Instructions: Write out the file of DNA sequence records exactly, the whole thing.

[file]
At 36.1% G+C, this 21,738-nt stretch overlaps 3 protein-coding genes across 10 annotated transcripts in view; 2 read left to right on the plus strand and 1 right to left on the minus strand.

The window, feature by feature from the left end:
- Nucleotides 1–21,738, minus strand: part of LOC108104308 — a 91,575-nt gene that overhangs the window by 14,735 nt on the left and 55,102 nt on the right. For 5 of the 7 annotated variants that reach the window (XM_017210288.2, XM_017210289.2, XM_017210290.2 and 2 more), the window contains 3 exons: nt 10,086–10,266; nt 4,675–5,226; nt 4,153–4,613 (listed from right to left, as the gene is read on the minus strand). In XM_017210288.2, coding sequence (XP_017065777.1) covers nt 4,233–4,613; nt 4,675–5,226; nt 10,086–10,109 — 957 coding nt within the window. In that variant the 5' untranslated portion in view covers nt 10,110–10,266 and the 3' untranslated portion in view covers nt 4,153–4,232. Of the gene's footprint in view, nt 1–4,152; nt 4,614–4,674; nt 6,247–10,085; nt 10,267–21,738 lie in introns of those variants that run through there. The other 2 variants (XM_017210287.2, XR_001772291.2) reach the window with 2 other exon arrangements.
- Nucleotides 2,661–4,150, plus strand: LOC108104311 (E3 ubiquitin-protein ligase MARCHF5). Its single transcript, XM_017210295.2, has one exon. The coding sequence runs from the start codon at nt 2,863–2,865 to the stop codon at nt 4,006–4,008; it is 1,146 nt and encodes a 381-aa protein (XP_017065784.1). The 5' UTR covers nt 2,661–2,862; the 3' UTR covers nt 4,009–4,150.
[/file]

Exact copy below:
At 36.1% G+C, this 21,738-nt stretch overlaps 3 protein-coding genes across 10 annotated transcripts in view; 2 read left to right on the plus strand and 1 right to left on the minus strand.

The window, feature by feature from the left end:
- Nucleotides 1–21,738, minus strand: part of LOC108104308 — a 91,575-nt gene that overhangs the window by 14,735 nt on the left and 55,102 nt on the right. For 5 of the 7 annotated variants that reach the window (XM_017210288.2, XM_017210289.2, XM_017210290.2 and 2 more), the window contains 3 exons: nt 10,086–10,266; nt 4,675–5,226; nt 4,153–4,613 (listed from right to left, as the gene is read on the minus strand). In XM_017210288.2, coding sequence (XP_017065777.1) covers nt 4,233–4,613; nt 4,675–5,226; nt 10,086–10,109 — 957 coding nt within the window. In that variant the 5' untranslated portion in view covers nt 10,110–10,266 and the 3' untranslated portion in view covers nt 4,153–4,232. Of the gene's footprint in view, nt 1–4,152; nt 4,614–4,674; nt 6,247–10,085; nt 10,267–21,738 lie in introns of those variants that run through there. The other 2 variants (XM_017210287.2, XR_001772291.2) reach the window with 2 other exon arrangements.
- Nucleotides 2,661–4,150, plus strand: LOC108104311 (E3 ubiquitin-protein ligase MARCHF5). Its single transcript, XM_017210295.2, has one exon. The coding sequence runs from the start codon at nt 2,863–2,865 to the stop codon at nt 4,006–4,008; it is 1,146 nt and encodes a 381-aa protein (XP_017065784.1). The 5' UTR covers nt 2,661–2,862; the 3' UTR covers nt 4,009–4,150.